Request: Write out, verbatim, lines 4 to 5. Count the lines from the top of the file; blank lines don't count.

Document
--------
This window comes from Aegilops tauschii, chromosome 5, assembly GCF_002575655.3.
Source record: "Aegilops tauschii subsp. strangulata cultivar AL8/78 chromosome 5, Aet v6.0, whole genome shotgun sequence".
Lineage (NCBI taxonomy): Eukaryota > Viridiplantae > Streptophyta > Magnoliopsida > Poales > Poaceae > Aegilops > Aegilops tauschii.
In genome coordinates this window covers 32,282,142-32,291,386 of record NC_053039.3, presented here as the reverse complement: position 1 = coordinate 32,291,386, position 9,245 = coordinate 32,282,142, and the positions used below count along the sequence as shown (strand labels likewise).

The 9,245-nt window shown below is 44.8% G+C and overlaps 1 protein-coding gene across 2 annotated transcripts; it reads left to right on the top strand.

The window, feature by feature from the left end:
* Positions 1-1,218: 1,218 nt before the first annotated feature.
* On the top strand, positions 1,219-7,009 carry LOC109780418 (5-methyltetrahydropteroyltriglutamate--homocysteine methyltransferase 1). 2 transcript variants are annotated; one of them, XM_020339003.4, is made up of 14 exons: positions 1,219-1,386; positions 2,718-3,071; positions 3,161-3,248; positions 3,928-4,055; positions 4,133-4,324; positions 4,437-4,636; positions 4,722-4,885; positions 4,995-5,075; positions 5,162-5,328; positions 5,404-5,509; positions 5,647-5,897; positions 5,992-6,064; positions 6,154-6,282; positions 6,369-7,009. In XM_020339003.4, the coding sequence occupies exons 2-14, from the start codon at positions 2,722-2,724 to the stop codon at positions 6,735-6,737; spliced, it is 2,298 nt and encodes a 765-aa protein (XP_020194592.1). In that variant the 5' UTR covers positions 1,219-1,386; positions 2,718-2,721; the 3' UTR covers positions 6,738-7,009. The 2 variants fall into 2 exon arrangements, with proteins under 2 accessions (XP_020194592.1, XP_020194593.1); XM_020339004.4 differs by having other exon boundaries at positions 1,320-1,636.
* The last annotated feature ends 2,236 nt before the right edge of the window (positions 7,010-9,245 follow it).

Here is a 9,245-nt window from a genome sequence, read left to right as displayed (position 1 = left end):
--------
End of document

In genome coordinates this window covers 32,282,142-32,291,386 of record NC_053039.3, presented here as the reverse complement: position 1 = coordinate 32,291,386, position 9,245 = coordinate 32,282,142, and the positions used below count along the sequence as shown (strand labels likewise).

The 9,245-nt window shown below is 44.8% G+C and overlaps 1 protein-coding gene across 2 annotated transcripts; it reads left to right on the top strand.